The Beautiful Fruits of Artist Holly Coulis

Mihalovich, Cayla. Flaunt Magazine

It's peach season in Athens, Georgia. I ask Holly Coulis how many she'll eat in a day. "Probably in the beginning, I have two to three and then in the end I'm like, 'I guess I'll eat a peach.'" We talk about how beautiful peaches are: an object whose ripeness signifies the age of summer, tinting all of Georgia with shades of sweater-like coral. 


"I rarely look at a scene. It's more about shapes of things I know. Things like oranges, lemons, cherries: they're all very easy shapes," Coulis says. Coulis is best known for her still life paintings, which boast a range of cheeky colors that announce themselves without hesitation. They are familiar objects represented in an unfamiliar way: flat and undescribed, reduced to their essence and thoughtfully arranged to feel as though they are a family of their own. On canvas, the objects become more than just a cup, a mango, a vase or an artichoke. It's as though we enter a kitchen whose objects assert themselves with a renewed sense of vitality; disposing of the mundane, cardboard tasks of routine life in exchange for a reconfigured wonderland where everything feels exciting and appetizing again. "Sometimes there will be a mother and kid in the grocery store and their clothes together will be a great color combo. His shirt and her sandals!" Coulis says glowingly. She is an enthusiastic observer, one who does not overlook any of her surroundings. This zest for life makes its way onto her canvases, where we can appreciate the objects we hold every day.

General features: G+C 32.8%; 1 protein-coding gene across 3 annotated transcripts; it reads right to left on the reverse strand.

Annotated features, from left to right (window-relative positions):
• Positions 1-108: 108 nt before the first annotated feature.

Coulis grew up in Toronto, Canada where she studied sculpture and installation, and later moved to Boston to pursue an MFA in sculpture. During the last four months of her MFA, she discovered her love for painting, which presented itself as a "more abstracted, dreamlike state to make art in." It was "less easy to pin down. Less the picture of what you're looking at and more how it was created." Coulis tells me that she has not picked up sculpture in the 16 years since then. To move from a three-dimensional art form to still life paintings was not the only turn Coulis made along the way.


Like many artists, she has experienced multiple evolutions in her trajectory. While the subjects of her paintings once orbited detailed portraits of men and women overlaid with varying shapes and objects, she became more drawn to the pure representation of objects, and gradually excluded people altogether. "Maybe the still life is a ghost of the people. Like the people are somehow implied but they're not in the paintings," she tells me. The objects become an abstraction of what we'd find in real life, but everything remains true: how the shapes hold, the vibrancy of the colors, the shadows and reflections. Coulis says, "I find it interesting that still life can be an abstraction, but also something that everyone knows. And everyone has had experiences with a still life, I imagine. Everyone has drunk out of a cup and put it on a surface." The evidence of human life exists without showing humanity explicitly, so that the objects, the things left behind, then tell the story of what was once there. 

October 26, 2018
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